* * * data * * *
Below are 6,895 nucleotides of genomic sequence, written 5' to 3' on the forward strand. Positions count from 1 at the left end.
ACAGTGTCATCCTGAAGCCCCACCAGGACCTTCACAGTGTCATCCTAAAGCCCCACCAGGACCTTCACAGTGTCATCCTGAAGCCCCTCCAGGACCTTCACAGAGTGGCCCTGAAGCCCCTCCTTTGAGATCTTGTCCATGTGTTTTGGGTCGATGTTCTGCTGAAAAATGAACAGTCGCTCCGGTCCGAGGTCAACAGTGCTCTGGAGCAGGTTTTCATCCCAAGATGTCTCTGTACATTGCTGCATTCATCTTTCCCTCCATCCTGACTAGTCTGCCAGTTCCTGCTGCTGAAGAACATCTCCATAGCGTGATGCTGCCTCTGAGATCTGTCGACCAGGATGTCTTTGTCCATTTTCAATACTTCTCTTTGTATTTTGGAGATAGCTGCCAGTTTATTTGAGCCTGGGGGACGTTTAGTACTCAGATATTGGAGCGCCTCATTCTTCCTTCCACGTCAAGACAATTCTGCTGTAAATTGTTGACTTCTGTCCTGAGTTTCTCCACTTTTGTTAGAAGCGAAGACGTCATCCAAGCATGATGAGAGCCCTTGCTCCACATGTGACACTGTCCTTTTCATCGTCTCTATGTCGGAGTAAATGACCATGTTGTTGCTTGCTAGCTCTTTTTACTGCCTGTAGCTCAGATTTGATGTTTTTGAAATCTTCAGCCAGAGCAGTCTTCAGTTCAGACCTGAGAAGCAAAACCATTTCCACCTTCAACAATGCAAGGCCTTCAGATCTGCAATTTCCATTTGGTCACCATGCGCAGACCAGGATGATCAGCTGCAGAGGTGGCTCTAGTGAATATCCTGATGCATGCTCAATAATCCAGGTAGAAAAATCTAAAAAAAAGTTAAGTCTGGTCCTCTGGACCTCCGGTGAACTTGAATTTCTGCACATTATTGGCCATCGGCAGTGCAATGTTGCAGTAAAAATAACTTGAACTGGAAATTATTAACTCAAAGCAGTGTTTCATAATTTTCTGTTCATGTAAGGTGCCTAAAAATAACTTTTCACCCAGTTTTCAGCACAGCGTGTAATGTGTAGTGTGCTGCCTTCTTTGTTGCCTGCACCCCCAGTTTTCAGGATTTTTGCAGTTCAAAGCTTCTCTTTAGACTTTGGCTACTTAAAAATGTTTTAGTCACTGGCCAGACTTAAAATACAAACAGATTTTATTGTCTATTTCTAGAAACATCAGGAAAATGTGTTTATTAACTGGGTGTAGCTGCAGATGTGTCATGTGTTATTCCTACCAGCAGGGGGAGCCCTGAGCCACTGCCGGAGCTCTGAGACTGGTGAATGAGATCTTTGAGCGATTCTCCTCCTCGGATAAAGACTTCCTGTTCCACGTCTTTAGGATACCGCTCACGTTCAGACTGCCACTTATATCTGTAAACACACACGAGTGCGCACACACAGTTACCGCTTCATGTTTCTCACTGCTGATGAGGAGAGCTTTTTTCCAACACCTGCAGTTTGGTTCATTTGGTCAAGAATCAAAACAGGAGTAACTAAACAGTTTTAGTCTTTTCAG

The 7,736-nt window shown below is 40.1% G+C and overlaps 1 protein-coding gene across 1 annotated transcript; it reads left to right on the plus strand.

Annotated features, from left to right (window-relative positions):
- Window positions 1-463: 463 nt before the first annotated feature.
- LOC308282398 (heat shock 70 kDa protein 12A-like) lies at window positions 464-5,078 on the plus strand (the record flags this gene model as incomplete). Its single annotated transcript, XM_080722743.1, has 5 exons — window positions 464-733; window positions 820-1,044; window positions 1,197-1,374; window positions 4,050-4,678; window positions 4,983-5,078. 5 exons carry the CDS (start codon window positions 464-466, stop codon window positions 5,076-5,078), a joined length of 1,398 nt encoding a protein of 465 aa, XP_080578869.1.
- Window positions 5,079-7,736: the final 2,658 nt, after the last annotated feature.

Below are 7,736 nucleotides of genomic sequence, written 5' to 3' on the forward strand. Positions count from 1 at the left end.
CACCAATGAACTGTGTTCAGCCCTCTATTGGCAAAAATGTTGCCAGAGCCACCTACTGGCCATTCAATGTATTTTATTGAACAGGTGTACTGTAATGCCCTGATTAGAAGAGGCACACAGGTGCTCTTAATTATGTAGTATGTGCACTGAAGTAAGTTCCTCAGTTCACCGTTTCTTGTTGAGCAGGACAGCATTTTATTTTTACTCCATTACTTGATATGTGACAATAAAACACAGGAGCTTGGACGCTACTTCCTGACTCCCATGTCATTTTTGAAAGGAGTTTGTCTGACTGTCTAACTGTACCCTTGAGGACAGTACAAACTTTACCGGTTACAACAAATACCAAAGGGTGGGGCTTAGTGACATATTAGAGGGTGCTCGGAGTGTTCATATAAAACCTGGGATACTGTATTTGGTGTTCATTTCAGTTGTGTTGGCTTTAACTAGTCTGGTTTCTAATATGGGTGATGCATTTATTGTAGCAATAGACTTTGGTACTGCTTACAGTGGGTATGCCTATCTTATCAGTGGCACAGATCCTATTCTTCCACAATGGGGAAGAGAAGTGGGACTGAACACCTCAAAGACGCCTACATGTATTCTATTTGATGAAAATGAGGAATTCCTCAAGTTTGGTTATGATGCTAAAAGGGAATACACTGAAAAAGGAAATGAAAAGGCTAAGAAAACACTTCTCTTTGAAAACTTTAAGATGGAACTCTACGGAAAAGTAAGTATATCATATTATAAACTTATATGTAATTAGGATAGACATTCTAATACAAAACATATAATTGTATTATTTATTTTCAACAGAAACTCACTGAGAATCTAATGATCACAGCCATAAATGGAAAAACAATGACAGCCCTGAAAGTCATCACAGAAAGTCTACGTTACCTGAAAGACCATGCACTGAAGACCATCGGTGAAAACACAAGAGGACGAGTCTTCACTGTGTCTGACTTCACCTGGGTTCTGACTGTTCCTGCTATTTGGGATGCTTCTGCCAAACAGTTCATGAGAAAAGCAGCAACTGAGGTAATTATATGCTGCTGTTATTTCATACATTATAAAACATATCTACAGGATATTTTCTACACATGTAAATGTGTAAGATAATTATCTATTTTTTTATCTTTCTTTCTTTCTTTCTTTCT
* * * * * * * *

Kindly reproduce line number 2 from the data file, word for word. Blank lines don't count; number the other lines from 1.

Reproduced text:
ACAGTGTCATCCTGAAGCCCCACCAGGACCTTCACAGTGTCATCCTAAAGCCCCACCAGGACCTTCACAGTGTCATCCTGAAGCCCCTCCAGGACCTTCACAGAGTGGCCCTGAAGCCCCTCCTTTGAGATCTTGTCCATGTGTTTTGGGTCGATGTTCTGCTGAAAAATGAACAGTCGCTCCGGTCCGAGGTCAACAGTGCTCTGGAGCAGGTTTTCATCCCAAGATGTCTCTGTACATTGCTGCATTCATCTTTCCCTCCATCCTGACTAGTCTGCCAGTTCCTGCTGCTGAAGAACATCTCCATAGCGTGATGCTGCCTCTGAGATCTGTCGACCAGGATGTCTTTGTCCATTTTCAATACTTCTCTTTGTATTTTGGAGATAGCTGCCAGTTTATTTGAGCCTGGGGGACGTTTAGTACTCAGATATTGGAGCGCCTCATTCTTCCTTCCACGTCAAGACAATTCTGCTGTAAATTGTTGACTTCTGTCCTGAGTTTCTCCACTTTTGTTAGAAGCGAAGACGTCATCCAAGCATGATGAGAGCCCTTGCTCCACATGTGACACTGTCCTTTTCATCGTCTCTATGTCGGAGTAAATGACCATGTTGTTGCTTGCTAGCTCTTTTTACTGCCTGTAGCTCAGATTTGATGTTTTTGAAATCTTCAGCCAGAGCAGTCTTCAGTTCAGACCTGAGAAGCAAAACCATTTCCACCTTCAACAATGCAAGGCCTTCAGATCTGCAATTTCCATTTGGTCACCATGCGCAGACCAGGATGATCAGCTGCAGAGGTGGCTCTAGTGAATATCCTGATGCATGCTCAATAATCCAGGTAGAAAAATCTAAAAAAAAGTTAAGTCTGGTCCTCTGGACCTCCGGTGAACTTGAATTTCTGCACATTATTGGCCATCGGCAGTGCAATGTTGCAGTAAAAATAACTTGAACTGGAAATTATTAACTCAAAGCAGTGTTTCATAATTTTCTGTTCATGTAAGGTGCCTAAAAATAACTTTTCACCCAGTTTTCAGCACAGCGTGTAATGTGTAGTGTGCTGCCTTCTTTGTTGCCTGCACCCCCAGTTTTCAGGATTTTTGCAGTTCAAAGCTTCTCTTTAGACTTTGGCTACTTAAAAATGTTTTAGTCACTGGCCAGACTTAAAATACAAACAGATTTTATTGTCTATTTCTAGAAACATCAGGAAAATGTGTTTATTAACTGGGTGTAGCTGCAGATGTGTCATGTGTTATTCCTACCAGCAGGGGGAGCCCTGAGCCACTGCCGGAGCTCTGAGACTGGTGAATGAGATCTTTGAGCGATTCTCCTCCTCGGATAAAGACTTCCTGTTCCACGTCTTTAGGATACCGCTCACGTTCAGACTGCCACTTATATCTGTAAACACACACGAGTGCGCACACACAGTTACCGCTTCATGTTTCTCACTGCTGATGAGGAGAGCTTTTTTCCAACACCTGCAGTTTGGTTCATTTGGTCAAGAATCAAAACAGGAGTAACTAAACAGTTTTAGTCTTTTCAG